AG Doll Bishop with Centered Embroidery

American Girl doll Marie Grace in her Valentine nightie

For Valentine’s Day, I am making my 7 year-old granddaughter a smocked bishop nightgown and this matching one for her American Girl doll.  If these hadn’t been cut out and pleated up before I got Custom Keepsakes  Sweet Dreams collection, I would be making nighties from that set.  But these have to be finished.

I wanted something a little more interesting than a standard bishop and decided centered embroidery would be a fresh look.  More than once, I have flattened the pleats at center front for embroidery or a tab and never found it to neither difficult nor problematic.

Doing this on a doll sized bishop gave me some unexpected disappointments.  I’d like to share with you what I learned on this little project.

But here are the particulars of the nightie.  The smocking is a design I just made up as I went along,  the fabric is Imperial batiste and the pattern is one I drafted. The embroidery is from Martha Pullen’s Little Pleasures  collection, though it is slightly rearranged.  Laurel’s gown will have the fil tire’ heart for embroidery.

The smocked sleeves were trimmed with French lace and embellished with French knot flowers, a cluster of three in the center and a single knot on either side.

Frankly, this is all nit-picky stuff and probably isn’t worth worrying about on a doll nightgown.  But I wanted to figure out just what went wrong.  If you don’t care, take a quick look at the pictures and move on!  The internet is full of fabulous blogs with interesting, fun posts.

First, in response to Jo’s question, just how do you prepare a bishop with center front embroidery?

  • Pleat the bishop as usual, but with extra long threads and with the center front marked.
  • Pull up each pleating thread at that center mark and cut.  Be sure to pull up enough thread that you can easily tie a hefty knot.
  • Remove the threads from enough pleats to accommodate the embroidery design.
  • Knot each of these cut ends.
  • See a flat center with a vertical row of knots on either side.

The problem I ran into was the neckline and binding.  First, in order to correct the inevitable dip in the hemline at center front, I always draft (or use patterns) with a straight neckline. Here is how I do it and then you will see what I should have considered for a doll pattern. FYI, I always use 1/2″ seam allowance at the neckline which I adjust on patterns that have a smaller seam allowance.

  •  After cutting out the pieces, I fold the front in half, with the fold running down the center front from neckline to hem.
  • Then I mark a dot 1/2″ below the top edge on the fold.
  • With a rotary ruler and cutter, I cut from the dot on the fold to the seam line of the front shoulder.  This removes a folded wedge from the neckline, making it 1/2″ shorter at center front.  The gentle taper causes no difficulty with pleating.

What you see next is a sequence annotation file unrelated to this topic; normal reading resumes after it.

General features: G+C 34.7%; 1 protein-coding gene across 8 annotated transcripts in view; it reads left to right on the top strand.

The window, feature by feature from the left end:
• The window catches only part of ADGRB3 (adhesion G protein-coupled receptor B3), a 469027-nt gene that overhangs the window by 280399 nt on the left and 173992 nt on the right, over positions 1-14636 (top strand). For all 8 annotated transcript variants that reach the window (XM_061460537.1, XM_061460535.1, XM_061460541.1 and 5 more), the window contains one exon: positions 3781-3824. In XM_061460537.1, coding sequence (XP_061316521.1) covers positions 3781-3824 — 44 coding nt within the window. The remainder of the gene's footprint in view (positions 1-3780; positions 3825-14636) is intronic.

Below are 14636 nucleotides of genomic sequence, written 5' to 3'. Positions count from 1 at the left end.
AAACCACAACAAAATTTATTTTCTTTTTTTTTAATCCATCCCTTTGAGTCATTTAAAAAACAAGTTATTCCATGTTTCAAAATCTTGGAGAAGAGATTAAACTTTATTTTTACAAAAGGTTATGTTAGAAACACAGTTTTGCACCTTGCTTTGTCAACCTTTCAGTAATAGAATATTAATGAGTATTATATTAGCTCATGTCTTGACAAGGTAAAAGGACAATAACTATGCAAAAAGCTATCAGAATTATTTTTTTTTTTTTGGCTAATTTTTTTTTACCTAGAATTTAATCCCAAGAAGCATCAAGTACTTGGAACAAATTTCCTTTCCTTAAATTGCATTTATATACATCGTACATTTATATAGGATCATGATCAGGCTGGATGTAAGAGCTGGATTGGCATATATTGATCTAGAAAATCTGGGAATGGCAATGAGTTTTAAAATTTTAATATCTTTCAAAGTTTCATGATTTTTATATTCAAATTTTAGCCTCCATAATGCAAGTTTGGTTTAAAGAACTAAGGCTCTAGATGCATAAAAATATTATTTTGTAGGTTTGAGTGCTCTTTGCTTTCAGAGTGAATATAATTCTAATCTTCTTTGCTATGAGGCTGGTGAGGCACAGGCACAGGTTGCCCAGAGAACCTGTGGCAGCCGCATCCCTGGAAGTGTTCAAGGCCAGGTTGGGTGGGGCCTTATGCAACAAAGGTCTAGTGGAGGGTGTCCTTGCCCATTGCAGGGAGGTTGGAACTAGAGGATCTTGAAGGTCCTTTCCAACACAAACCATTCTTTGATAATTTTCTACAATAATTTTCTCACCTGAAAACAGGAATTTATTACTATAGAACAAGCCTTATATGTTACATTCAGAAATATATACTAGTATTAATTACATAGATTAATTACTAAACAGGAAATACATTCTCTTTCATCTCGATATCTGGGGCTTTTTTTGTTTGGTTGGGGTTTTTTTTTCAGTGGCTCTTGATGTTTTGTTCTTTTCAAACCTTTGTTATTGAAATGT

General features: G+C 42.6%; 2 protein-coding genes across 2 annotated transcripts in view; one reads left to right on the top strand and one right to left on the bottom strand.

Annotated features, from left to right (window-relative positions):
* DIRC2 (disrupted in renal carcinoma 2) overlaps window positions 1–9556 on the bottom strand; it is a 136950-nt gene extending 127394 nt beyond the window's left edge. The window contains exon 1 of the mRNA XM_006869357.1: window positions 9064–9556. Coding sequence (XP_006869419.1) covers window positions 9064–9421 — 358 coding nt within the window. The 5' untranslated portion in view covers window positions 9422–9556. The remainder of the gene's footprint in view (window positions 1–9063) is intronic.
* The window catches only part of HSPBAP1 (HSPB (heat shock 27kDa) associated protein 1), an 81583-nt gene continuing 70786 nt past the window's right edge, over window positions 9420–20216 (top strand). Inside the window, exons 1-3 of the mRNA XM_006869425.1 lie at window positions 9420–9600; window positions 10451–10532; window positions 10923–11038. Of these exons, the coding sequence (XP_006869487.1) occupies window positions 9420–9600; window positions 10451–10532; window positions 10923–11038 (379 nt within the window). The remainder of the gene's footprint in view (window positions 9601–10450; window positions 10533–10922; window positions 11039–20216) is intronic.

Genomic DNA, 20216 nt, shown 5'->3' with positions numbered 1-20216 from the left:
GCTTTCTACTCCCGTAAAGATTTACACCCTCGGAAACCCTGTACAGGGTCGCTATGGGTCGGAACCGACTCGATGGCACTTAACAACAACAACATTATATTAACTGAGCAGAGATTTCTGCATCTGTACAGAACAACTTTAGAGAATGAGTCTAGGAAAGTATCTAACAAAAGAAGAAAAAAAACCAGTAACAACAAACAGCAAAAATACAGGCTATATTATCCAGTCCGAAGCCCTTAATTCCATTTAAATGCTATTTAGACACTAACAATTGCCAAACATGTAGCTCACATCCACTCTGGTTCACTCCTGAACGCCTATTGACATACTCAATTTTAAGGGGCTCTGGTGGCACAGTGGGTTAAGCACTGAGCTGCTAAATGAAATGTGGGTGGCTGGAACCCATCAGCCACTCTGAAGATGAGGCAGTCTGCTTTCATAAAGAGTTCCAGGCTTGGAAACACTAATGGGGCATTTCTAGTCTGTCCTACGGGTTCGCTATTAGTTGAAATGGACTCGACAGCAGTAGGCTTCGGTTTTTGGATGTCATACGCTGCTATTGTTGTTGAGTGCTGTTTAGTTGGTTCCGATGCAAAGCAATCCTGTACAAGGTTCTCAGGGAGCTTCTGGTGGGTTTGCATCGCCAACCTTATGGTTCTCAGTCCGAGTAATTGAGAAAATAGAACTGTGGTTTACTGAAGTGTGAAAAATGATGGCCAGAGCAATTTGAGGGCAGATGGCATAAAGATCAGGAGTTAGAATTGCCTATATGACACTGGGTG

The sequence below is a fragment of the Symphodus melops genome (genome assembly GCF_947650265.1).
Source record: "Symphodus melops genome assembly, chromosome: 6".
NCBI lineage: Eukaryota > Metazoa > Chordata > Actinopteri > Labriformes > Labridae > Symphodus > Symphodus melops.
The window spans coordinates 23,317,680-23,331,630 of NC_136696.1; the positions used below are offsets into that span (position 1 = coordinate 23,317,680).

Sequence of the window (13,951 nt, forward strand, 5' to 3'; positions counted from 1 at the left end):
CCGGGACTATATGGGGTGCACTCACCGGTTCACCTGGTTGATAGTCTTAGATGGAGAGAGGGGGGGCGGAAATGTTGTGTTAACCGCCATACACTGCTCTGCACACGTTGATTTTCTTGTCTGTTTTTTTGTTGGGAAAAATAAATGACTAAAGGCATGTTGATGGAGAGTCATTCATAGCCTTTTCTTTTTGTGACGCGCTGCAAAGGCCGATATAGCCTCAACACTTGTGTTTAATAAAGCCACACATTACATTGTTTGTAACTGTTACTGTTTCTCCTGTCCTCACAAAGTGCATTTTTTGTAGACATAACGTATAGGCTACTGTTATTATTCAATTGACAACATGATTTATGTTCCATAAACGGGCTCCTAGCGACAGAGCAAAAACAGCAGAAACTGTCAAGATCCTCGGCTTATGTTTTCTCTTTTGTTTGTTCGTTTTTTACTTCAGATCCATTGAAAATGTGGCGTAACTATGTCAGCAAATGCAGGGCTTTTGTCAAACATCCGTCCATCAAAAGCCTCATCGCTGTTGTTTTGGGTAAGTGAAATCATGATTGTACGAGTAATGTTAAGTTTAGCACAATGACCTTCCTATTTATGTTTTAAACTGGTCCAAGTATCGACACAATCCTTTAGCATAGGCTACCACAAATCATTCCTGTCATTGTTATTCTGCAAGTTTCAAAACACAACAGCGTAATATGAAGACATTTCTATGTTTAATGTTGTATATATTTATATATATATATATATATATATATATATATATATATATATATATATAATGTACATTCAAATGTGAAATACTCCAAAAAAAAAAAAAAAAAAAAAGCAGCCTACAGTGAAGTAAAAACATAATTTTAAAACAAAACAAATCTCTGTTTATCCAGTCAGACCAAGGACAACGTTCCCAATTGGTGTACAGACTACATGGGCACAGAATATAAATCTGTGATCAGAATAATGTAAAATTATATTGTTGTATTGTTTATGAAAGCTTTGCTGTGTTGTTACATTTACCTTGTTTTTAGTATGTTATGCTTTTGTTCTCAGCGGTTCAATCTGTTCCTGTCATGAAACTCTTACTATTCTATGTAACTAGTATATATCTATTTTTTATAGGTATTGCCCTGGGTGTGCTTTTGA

• After sewing the pieces together, I run a machine sewn 3.0 length gathering stitch 1/4-3/8″ from the raw edge.
  • The bishop is pleated with the first pleating thread 1/2″ below the neck edge, which puts it right on the seam line.

So far, so good.  Then for center embroidery, I remove the pleating threads from that area as detailed above.

So what is the problem?  The neckline.

1.  The flat, embroidered section, 1-1/4″ wide has very little curve to it.  If there had been pleats there, the slight taper of neckline would have been greater at the center front.

As I thought about it, I recalled that approximately 3″ of flat fabric pleats up to 1″.  So the center 1-1/4″ of binding would have used up  3-3/4″  of fabric that had been tapered.  That leaves the center front much straighter.

I’ll have to check with my husband, the engineer, to figure out just how that could be corrected.  But I know it should have been a deeper curve.

2.  The flat, embroidered section has no bulk to fill the bias binding.  I don’t recall this being a problem with earlier flat center bishops, but maybe I wasn’t as picky  then.

As I was applying the binding and came to the flat section, I discovered that I had two choices, neither of which I liked.  The first was to fold the bias over just as I had on the smocked section.  That left the bias much wider, because it had nothing to wrap around.

The same amount of bias could wrap around thick pleats and measure 3/16″ in width while the flat section had nothing to fill it and measured 1/4″.  Does that make sense to anyone who has plowed through this minutiae?

The other option, was to wrap the bias over the same distance, and then stitch the excess width further down on.  But it shadowed through.  I chose this option as the lesser of two evils.  In retrospect, I probably could have just twisted a narrow strip of batiste to use as filling.

You can see the excess bias shadowing through the batiste above the embroidery.

Well, I could go on about how I wish I had lowered the embroidery and/or smocked fewer rows in the front, but this is more than anyone wants to read.  And it’s more than I want to write about.  I still have Laurel’s nightie to smock so I will move on to that.

Are you sewing/smocking/embroidering any Valentine’s gifts?  Tell us about it.


This is my post for Freckled Laundry and Pink Saturday.

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